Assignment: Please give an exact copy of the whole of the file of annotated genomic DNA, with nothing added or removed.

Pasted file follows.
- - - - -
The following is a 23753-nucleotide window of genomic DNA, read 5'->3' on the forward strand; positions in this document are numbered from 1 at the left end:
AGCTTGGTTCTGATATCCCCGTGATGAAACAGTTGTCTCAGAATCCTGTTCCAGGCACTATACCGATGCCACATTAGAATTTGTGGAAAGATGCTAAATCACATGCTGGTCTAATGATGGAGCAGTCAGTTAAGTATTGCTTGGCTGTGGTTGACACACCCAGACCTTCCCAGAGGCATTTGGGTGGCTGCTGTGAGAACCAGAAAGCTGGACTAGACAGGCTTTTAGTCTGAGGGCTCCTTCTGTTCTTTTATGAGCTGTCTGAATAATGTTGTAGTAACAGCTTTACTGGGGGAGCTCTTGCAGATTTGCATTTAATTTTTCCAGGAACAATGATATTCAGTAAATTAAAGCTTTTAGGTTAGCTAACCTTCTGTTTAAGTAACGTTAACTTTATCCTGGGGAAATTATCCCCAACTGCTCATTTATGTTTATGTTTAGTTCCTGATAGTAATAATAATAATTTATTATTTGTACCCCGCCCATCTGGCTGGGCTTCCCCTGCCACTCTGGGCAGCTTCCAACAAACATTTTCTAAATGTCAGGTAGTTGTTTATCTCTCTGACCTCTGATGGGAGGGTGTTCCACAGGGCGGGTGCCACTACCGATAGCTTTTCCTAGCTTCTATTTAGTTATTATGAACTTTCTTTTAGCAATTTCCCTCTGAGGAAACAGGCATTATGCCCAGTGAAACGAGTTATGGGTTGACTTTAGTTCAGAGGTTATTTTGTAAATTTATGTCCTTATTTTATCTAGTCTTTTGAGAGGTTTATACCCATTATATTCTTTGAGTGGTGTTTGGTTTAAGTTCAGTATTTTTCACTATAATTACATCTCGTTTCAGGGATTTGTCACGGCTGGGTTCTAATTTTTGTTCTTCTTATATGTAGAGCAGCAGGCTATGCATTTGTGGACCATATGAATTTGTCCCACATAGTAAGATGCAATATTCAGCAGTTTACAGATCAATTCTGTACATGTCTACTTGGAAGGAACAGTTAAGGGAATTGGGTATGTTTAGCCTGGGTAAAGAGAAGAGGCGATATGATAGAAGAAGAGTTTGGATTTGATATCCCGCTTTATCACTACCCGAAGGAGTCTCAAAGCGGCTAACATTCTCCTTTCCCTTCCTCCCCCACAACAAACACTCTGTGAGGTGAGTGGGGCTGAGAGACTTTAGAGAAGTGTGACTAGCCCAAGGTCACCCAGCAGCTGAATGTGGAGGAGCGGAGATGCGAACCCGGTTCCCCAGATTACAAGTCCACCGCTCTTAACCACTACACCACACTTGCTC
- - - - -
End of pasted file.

The following is a 23753-nucleotide window of genomic DNA, read 5'->3' on the forward strand; positions in this document are numbered from 1 at the left end:
AGCTTGGTTCTGATATCCCCGTGATGAAACAGTTGTCTCAGAATCCTGTTCCAGGCACTATACCGATGCCACATTAGAATTTGTGGAAAGATGCTAAATCACATGCTGGTCTAATGATGGAGCAGTCAGTTAAGTATTGCTTGGCTGTGGTTGACACACCCAGACCTTCCCAGAGGCATTTGGGTGGCTGCTGTGAGAACCAGAAAGCTGGACTAGACAGGCTTTTAGTCTGAGGGCTCCTTCTGTTCTTTTATGAGCTGTCTGAATAATGTTGTAGTAACAGCTTTACTGGGGGAGCTCTTGCAGATTTGCATTTAATTTTTCCAGGAACAATGATATTCAGTAAATTAAAGCTTTTAGGTTAGCTAACCTTCTGTTTAAGTAACGTTAACTTTATCCTGGGGAAATTATCCCCAACTGCTCATTTATGTTTATGTTTAGTTCCTGATAGTAATAATAATAATTTATTATTTGTACCCCGCCCATCTGGCTGGGCTTCCCCTGCCACTCTGGGCAGCTTCCAACAAACATTTTCTAAATGTCAGGTAGTTGTTTATCTCTCTGACCTCTGATGGGAGGGTGTTCCACAGGGCGGGTGCCACTACCGATAGCTTTTCCTAGCTTCTATTTAGTTATTATGAACTTTCTTTTAGCAATTTCCCTCTGAGGAAACAGGCATTATGCCCAGTGAAACGAGTTATGGGTTGACTTTAGTTCAGAGGTTATTTTGTAAATTTATGTCCTTATTTTATCTAGTCTTTTGAGAGGTTTATACCCATTATATTCTTTGAGTGGTGTTTGGTTTAAGTTCAGTATTTTTCACTATAATTACATCTCGTTTCAGGGATTTGTCACGGCTGGGTTCTAATTTTTGTTCTTCTTATATGTAGAGCAGCAGGCTATGCATTTGTGGACCATATGAATTTGTCCCACATAGTAAGATGCAATATTCAGCAGTTTACAGATCAATTCTGTACATGTCTACTTGGAAGGAACAGTTAAGGGAATTGGGTATGTTTAGCCTGGGTAAAGAGAAGAGGCGATATGATAGAAGAAGAGTTTGGATTTGATATCCCGCTTTATCACTACCCGAAGGAGTCTCAAAGCGGCTAACATTCTCCTTTCCCTTCCTCCCCCACAACAAACACTCTGTGAGGTGAGTGGGGCTGAGAGACTTTAGAGAAGTGTGACTAGCCCAAGGTCACCCAGCAGCTGAATGTGGAGGAGCGGAGATGCGAACCCGGTTCCCCAGATTACAAGTCCACCGCTCTTAACCACTACACCACACTTGCTC